The whistle blew, and Maryland men’s lacrosse was on the front foot — faceoff specialist Conor Calderone raked the ball into midfielder Roman Puglise’s path to create a transition opportunity.

Less than four minutes later, the ball was back on the X because Villanova capitalized on a stretched Terps backline to score. That time, too, the result was the same, with Calderone crawling through the faceoff circle before flicking the ball toward midfielder Joshua Coffman.

And after the Wildcats’ lead swelled to three midway through the first, Calderone swept the ball away from his opposite, Justin Coppola, to claim yet another faceoff win.

Scoring chances failed to materialize for Maryland on Tuesday, a languid offensive performance resulting in a 13-12 defeat. But Calderone’s aggression at the X was a constant — he used every part of his 5-foot-6, 165-pound frame to outmuscle Coppola and fellow Villanova faceoff man Dan Fisher.

It was a confident display from the youngster, one that helped restore faith after not featuring much in the Terps’ opening three games. Now, Calderone is firmly entrenched as a go-to option in the lineup, capable of making a difference at the X — even when his team struggles to produce much from those faceoff victories.

“To be in that moment and have some success is good for his confidence,” coach John Tillman said. “We’re excited about him being able to continue to build off of that.”

[Read more: No. 4 Maryland men’s lacrosse’s comeback bid falls short in 13-12 loss to Villanova]

The faceoff role was a bogey at times for Maryland last campaign, especially toward the back end of the season — Tillman’s squad went 18-for-59 from the X in the NCAA tournament. And with leading specialist Austin Henningsen graduating, the Terps needed to revitalize at the position.

On that end, Calderone has all the credentials of a player poised to make the faceoff spot his own. At Smithtown West in Smithtown, New York, Calderone was a two-time All-American, finishing his senior year with a 93 percent win rate at the X.

A five-star ranking followed, and Calderone’s commitment — coupled with Joel Trucksess’ transfer from Lehigh and Justin Shockey’s rapid development in the offseason — spelled a return to form for a faceoff unit that has typically ranked among the country’s best during Tillman’s reign.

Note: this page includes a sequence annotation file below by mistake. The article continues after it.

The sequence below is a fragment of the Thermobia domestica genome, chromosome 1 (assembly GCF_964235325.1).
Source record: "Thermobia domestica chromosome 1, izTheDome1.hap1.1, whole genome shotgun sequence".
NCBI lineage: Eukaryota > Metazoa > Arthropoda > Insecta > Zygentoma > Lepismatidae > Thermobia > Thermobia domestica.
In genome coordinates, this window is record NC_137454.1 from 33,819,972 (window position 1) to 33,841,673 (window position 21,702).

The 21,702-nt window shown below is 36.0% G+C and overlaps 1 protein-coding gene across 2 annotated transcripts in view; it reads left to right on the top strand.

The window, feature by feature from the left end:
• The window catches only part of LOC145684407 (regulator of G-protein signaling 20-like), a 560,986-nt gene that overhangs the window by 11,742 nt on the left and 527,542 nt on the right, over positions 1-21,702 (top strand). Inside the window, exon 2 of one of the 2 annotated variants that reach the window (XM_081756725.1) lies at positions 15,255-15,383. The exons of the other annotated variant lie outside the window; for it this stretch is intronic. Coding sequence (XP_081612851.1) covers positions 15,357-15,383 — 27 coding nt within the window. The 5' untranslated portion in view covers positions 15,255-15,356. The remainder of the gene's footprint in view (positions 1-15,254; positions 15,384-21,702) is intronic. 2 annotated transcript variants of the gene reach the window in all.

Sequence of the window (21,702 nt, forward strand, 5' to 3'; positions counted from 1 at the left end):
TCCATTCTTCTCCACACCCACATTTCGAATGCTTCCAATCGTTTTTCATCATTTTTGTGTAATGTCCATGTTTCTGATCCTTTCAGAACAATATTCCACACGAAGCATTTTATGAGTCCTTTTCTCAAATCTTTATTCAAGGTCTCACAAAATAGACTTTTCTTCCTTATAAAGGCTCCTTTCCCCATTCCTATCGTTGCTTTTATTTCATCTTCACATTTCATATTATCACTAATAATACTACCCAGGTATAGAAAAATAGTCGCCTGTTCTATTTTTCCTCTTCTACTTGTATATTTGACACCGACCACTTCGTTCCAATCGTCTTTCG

“If one guy isn’t doing so hot, we can throw in another guy and be confident with him,” midfielder Russell Masci said.

[Read more: Maryland men’s lacrosse becomes the first team since 2017 to sweep Big Ten weekly honors]

With such a talented crop of faceoff options, though, Tillman and assistant coach Tyler Barbarich were faced with a dilemma — give Calderone heavy minutes from the start, or opt for more experienced heads?

And through the first three games of the season, Tillman and Barbarich sided with their upperclassmen. Shockey combined for 66 faceoffs, while Trucksess got the majority of faceoffs when Maryland took on Richmond.

Calderone, despite impressing in the preseason, was relegated to a bench role, coming on sparingly against the Panthers and Spiders while failing to make an appearance against the Quakers.

Still, the newcomer stuck to Tillman and Barbarich’s remit, learning from Shockey, Trucksess and fellow freshman Luke Wierman in the X during practices, picking up little details while standing on the sideline. It’s there he earned the trust of teammates and coaches alike, Puglise said.

“I don’t think anything is ever guaranteed to anyone that made the decision to commit here and be a Terp,” Puglise said. “But if you can sacrifice for the people around you and can dedicate yourself to getting a little bit better every single day, it benefits the whole team and eventually your time is going to come.”

Calderone’s chance materialized on that rainy Tuesday afternoon in Villanova. While the Terps suffered from various shortcomings across the field, Calderone wasn’t one of them. He went 17-for-29 from the X and notched four ground balls — the second-highest total on the team.

“Ty Barbarich … felt like, matchup-wise, this was a pretty good matchup for him,” Tillman said. “I felt like he won a lot of the clamps. … At times, we didn’t turn those into offensive possessions in our end.”

While Maryland didn’t claim victory Tuesday, Calderone’s progression has been apparent. And with his coaches and teammates increasingly bolstered by Calderone’s effort, Tillman’s squad will be hoping for more performances like Tuesday’s from the freshman. Despite the Terps’ wobbles, Calderone stood tall, even when he was scrounging on the turf to pick up yet another faceoff win.

“Some things to work on,” Tillman said. “But for me, some glimpses of what he can do for us down the road.”